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Suzanne Ross BADM 2030

Tim Chang

on 27 February 2013

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Transcript of Kidfluence

Advertising Kidfluence Kids...
They Mean Business Main Entry: kidfluence

Part of Speech: n

the influence of children on their families' purchasing decisions

Usage: slang Timothy Chang Suzanne Ross How expensive are kids? IT WORKS! What Does This Mean To Marketers? Who's Being
Targeted? What is it? Conclusion Bibliography Calvert, S. L. (2008). Children as Consumers: ADvertising and Marketing . Retrieved from The Future of Children : http://futureofchildren.org/publications/journals/article/index.xml?journalid=32&articleid=62&sectionid=304

Magnarelli, M. (n.d.). Teaching Kids about money: how corporations turn our kids into consumers . Retrieved from Parents: http://www.parents.com/parenting/money/family-finances/how-corporations-turn-kids-into-consumers/

Media Smarts. (2008). How Marketers Target Kids. Retrieved from Media Smarts: http://mediasmarts.ca/marketing-consumerism/how-marketers-target-kids

Shopping Kaddy . (n.d.). Retrieved from Shop & Roll: http://shopandroll.net/

Soni, P. S. (2007). Pester Power Effect of Advertising.
the responsibilities of Graphic designers in kosovar society. (n.d.). Retrieved from ogilvy: http://www.ogilvyks.com/blog/proj/48/ BADM 2030 Feb 28, 2013 0754373 According to the book Kidfluence, pestering or nagging can be divided into two categories Marketers plant the seeds of brand recognition in very young children, in the hopes that the seeds will grow into lifetime relationships. "We're relying on the kid to pester the mom to buy the product, rather than going straight to the mom."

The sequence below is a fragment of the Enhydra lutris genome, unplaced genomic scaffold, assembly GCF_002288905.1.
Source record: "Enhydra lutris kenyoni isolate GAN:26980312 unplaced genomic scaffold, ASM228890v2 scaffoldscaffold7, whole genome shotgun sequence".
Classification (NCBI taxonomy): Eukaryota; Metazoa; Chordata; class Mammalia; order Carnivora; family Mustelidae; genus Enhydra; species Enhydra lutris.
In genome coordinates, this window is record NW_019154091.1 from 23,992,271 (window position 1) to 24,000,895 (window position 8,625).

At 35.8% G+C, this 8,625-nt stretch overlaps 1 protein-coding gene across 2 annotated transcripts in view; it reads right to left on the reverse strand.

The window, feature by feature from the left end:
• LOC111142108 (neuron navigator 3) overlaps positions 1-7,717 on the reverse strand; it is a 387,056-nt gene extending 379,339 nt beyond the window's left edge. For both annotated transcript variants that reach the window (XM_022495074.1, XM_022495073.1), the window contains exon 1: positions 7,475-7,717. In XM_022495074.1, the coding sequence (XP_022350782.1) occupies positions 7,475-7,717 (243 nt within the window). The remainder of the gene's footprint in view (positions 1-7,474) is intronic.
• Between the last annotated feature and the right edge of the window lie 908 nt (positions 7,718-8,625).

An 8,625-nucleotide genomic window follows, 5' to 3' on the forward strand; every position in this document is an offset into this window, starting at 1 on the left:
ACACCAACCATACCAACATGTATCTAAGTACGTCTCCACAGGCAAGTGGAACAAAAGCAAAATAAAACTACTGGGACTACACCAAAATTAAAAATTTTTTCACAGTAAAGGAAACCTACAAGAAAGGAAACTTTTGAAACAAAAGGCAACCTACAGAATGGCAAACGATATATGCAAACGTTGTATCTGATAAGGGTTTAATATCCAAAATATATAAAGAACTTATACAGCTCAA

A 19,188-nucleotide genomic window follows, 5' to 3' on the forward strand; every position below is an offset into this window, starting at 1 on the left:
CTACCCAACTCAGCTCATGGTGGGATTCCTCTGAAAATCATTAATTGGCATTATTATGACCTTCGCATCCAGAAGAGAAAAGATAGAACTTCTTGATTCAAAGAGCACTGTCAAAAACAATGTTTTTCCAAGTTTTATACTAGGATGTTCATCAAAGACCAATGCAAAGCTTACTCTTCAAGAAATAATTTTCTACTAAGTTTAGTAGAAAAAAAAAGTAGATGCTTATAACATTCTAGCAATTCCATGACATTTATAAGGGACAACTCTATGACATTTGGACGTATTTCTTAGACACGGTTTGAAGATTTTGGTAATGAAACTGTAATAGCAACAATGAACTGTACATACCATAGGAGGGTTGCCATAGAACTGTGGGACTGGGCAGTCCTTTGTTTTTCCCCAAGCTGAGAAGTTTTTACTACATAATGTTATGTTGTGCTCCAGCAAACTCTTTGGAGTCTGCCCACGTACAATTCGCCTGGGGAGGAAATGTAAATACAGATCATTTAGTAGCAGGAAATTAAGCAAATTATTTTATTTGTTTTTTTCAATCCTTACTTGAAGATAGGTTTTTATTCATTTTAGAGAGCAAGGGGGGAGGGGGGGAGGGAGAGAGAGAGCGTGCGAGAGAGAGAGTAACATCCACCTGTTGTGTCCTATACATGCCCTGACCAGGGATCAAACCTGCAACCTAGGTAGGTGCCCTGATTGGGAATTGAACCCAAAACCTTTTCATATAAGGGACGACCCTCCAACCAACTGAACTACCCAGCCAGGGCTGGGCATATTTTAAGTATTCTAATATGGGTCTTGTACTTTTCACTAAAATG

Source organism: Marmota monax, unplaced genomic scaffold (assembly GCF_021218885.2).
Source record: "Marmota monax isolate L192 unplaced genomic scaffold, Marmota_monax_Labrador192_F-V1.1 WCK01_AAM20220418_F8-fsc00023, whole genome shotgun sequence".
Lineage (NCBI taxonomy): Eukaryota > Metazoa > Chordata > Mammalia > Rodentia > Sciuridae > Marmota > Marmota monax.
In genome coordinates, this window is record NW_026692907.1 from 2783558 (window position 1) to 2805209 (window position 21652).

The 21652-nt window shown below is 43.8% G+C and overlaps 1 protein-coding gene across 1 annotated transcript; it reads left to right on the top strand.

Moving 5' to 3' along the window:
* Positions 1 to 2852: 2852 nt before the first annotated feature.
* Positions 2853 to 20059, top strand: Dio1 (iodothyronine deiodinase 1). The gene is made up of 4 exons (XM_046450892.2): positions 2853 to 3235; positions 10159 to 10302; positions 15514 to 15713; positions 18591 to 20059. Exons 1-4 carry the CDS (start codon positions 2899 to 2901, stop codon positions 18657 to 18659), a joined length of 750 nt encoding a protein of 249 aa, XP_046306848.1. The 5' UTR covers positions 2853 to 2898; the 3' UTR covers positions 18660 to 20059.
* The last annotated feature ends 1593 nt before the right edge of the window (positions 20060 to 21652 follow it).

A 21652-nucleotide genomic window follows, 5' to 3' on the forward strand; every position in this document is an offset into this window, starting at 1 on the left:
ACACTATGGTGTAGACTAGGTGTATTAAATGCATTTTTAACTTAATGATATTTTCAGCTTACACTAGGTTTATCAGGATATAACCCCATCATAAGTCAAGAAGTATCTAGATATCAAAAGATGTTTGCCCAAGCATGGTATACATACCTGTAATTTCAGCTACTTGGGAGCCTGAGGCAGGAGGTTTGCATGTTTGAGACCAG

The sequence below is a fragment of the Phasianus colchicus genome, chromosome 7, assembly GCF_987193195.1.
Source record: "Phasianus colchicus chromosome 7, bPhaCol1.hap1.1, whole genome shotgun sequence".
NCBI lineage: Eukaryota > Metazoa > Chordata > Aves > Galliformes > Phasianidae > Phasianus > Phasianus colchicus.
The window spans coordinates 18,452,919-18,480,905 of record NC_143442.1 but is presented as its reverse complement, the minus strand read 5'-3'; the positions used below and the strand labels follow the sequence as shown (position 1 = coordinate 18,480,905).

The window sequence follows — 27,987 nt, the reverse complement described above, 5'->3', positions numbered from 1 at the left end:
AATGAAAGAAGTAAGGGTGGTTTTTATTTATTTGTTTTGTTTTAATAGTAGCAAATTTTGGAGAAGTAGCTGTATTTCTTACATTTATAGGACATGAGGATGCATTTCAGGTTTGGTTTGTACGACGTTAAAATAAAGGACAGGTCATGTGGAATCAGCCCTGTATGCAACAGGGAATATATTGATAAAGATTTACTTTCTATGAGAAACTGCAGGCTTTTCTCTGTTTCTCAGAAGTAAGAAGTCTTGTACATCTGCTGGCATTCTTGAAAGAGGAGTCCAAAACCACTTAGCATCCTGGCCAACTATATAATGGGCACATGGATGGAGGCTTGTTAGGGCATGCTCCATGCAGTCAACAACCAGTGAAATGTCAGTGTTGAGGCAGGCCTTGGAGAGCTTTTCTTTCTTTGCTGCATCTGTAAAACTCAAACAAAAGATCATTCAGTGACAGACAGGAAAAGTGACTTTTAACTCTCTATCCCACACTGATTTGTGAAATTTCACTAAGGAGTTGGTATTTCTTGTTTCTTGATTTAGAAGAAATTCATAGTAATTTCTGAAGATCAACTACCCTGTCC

Barbara A. Martino, Advertising Executive "Pester power" "Nagging Power" In North America... Teens spend between $53 and $125 a week. Researchers are even analyzing letters to Santa Claus to see if Christmas wishes single out brand names. Over 85% do. Advertisers are encouraged to target 6 to 11 year old children. in Business Notes Kids' pocket money for $115 billion a year. Breakfast choices (97% of the time) Where to go for casual family meals
(98% of the time) •Clothing purchases (95% of the time). •Software purchases (76% of the time) •Family entertainment choices (98% of the time) According to the 2008 YTV Kids and Tweens Report, kids influence: To sell a range of products to their parents, from luxury vehicles to bank accounts. Lunch choices (95% of the time) —Persistence Importance Computer purchases (60% of the time) Family trips and excursions (94% of the time).
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